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Peru

Watch: OneShot — Chronic Kidney Disease And A Grieving Mother

Detail of photograph of Santos Felipa
Detail of photograph of Santos Felipa

This last instalment of our three-part OneShot series, tells the story of Santos Felipa, who lost her son last year to Chronic Kidney Disease of undetermined causes (CKDu). Photojournalist and National Geographic storyteller Ed Kashi has traveled to rural Peru to document the effects of CKDu, which risks turning into a global epidemic and may be exacerbated by global warming.

Santos Felipa — ©Ed Kashi/OneShot

On the coast of Talara, Peru, Kashi met Santos Felipa Abad de Arismendis, a 57-year-old woman whose 33-year-old son Frank died from CKDu. Frank had to travel to Piura for his dialysis treatments — three hours away. During one trip, the rain was so heavy that the road was impassable, and Frank was unable to receive dialysis.

Watch Part I, Giving Voice To Kidney Disease Victims In Peru.

Watch Part II, Mary, When A Whole Family Faces Illness.



​OneShot is a new digital format to tell the story of a single photograph in an immersive one-minute video.

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Green Or Gone

Tracking The Asian Fishing "Armada" That Sucks Up Tons Of Seafood Off Argentina's Coast

A brightly-lit flotilla of fishing ships has reappeared in international waters off the southern coast of Argentina as it has annually in recent years for an "industrial harvest" of thousands of tons of fish and shellfish.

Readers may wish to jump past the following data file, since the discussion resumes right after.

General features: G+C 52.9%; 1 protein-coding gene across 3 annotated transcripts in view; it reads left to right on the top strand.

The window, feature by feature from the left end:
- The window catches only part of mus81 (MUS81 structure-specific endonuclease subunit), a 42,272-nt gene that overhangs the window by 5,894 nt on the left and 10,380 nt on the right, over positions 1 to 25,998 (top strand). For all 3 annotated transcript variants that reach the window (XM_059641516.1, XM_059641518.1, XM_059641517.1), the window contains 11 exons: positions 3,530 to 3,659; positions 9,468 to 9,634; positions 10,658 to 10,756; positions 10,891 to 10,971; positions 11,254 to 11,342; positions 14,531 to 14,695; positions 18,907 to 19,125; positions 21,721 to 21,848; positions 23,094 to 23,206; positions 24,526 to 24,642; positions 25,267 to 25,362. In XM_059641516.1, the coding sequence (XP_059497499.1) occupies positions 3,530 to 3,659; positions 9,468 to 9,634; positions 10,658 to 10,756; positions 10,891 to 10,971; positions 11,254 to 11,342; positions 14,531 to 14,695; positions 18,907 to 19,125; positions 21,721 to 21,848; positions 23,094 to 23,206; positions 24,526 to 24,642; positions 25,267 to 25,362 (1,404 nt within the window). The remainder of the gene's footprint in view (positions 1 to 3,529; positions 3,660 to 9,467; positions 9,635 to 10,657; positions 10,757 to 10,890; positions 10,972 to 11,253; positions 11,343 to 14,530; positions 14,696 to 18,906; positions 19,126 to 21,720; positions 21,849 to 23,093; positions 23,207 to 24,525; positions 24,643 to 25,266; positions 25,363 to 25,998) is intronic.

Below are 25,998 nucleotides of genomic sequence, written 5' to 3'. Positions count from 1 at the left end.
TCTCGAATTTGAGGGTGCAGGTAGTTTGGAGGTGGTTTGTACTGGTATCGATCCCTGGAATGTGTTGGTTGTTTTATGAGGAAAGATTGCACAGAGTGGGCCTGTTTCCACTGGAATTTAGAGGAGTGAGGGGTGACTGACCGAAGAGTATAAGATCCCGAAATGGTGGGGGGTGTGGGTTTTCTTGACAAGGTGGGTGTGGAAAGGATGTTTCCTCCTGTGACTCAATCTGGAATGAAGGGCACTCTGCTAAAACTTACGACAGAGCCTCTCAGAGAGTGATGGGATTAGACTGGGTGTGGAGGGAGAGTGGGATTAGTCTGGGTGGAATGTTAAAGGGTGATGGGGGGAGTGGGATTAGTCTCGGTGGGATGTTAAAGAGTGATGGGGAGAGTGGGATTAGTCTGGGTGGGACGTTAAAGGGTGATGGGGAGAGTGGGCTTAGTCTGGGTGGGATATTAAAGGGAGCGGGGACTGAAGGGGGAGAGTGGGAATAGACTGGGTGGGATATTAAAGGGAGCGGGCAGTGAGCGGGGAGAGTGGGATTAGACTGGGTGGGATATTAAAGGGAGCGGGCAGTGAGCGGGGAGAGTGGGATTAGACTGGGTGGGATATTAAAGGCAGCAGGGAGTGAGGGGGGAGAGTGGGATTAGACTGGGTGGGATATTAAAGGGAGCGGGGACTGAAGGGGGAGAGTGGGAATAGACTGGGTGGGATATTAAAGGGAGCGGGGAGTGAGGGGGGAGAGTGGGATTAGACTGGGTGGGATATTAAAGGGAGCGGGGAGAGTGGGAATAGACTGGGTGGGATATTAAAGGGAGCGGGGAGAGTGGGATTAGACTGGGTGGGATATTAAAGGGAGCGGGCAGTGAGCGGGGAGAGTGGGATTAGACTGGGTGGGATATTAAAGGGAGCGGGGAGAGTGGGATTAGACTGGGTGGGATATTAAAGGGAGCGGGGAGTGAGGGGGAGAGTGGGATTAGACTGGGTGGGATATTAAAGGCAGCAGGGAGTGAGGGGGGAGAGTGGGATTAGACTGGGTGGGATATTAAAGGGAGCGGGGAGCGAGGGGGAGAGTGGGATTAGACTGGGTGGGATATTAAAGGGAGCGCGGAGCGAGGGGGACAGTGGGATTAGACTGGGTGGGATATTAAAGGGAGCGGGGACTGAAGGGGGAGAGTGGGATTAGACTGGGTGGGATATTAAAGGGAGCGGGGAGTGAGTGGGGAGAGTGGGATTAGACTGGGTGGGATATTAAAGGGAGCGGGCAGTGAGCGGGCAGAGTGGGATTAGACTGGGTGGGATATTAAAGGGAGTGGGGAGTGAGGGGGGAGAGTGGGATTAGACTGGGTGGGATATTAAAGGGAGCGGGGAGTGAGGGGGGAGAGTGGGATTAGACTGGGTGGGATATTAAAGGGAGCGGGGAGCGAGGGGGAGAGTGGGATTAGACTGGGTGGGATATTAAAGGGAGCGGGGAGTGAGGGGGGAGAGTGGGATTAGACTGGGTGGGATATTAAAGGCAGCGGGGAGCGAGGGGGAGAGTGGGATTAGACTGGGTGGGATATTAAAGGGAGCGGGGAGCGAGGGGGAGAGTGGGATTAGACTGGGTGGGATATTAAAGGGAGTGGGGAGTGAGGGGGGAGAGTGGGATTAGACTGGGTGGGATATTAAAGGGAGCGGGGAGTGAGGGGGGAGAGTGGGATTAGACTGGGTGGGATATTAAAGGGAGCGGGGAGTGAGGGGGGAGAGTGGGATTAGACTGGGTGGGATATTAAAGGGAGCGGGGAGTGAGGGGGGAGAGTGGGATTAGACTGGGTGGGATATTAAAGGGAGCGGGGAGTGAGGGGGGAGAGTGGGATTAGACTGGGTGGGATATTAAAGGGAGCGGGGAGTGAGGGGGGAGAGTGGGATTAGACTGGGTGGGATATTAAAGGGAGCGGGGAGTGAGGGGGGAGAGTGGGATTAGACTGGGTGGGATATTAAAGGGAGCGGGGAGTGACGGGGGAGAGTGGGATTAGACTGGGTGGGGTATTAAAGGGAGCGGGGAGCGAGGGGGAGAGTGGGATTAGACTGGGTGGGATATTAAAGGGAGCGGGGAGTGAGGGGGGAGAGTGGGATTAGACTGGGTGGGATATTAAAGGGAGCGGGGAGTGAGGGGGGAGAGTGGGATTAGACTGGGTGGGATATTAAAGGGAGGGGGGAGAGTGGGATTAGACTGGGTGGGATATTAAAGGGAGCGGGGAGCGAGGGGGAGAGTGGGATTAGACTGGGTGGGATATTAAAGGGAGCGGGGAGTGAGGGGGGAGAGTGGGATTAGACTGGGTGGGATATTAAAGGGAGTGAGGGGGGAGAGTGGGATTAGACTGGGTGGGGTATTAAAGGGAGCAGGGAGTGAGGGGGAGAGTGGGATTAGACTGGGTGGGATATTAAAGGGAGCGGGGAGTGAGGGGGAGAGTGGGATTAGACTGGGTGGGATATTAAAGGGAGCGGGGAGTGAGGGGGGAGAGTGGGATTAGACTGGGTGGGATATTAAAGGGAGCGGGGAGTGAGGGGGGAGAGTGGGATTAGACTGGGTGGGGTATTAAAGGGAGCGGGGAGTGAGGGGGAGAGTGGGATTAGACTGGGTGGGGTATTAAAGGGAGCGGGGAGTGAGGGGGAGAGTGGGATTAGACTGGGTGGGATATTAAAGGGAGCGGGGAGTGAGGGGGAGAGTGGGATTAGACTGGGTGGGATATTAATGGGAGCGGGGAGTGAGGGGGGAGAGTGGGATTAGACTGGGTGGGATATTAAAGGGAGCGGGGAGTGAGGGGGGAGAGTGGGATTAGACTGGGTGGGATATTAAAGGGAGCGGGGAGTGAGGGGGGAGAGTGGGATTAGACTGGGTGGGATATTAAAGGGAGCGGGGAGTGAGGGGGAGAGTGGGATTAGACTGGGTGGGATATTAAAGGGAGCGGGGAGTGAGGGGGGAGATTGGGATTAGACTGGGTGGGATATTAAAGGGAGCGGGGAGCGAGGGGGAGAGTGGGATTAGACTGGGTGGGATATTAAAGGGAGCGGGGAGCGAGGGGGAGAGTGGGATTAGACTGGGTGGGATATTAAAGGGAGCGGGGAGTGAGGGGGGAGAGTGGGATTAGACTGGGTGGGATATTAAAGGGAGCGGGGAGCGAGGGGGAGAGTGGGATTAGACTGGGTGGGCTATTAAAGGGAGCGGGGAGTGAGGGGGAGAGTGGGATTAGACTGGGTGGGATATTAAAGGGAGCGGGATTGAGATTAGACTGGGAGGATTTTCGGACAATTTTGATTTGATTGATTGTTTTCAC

Photo of dozens of crab traps

An estimated 500 boats gather annually off the coast of Patagonia

Claudio Andrade

BUENOS AIRES — The 'floating city' of industrial fishing boats has returned, lighting up a long stretch of the South Pacific.

Recently visible off the coast of southern Argentina, aerial photographs showed the well-lit armada of some 500 vessels, parked 201 miles offshore from Comodoro Rivadavia in the province of Chubut. The fleet had arrived for its vast seasonal haul of sea 'products,' confirming its annual return to harvest squid, cod and shellfish on a scale that activists have called an environmental blitzkrieg.

In principle the ships are fishing just outside Argentina's exclusive Economic Zone, though it's widely known that this kind of apparent "industrial harvest" does not respect the territorial line, entering Argentine waters for one reason or another.

For some years now, activists and organizations like Greenpeace have repeatedly denounced industrial-style fishing as exhausting marine resources worldwide and badly affecting regional fauna, even if the fishing outfits technically manage to evade any crackdown by staying in or near international waters.

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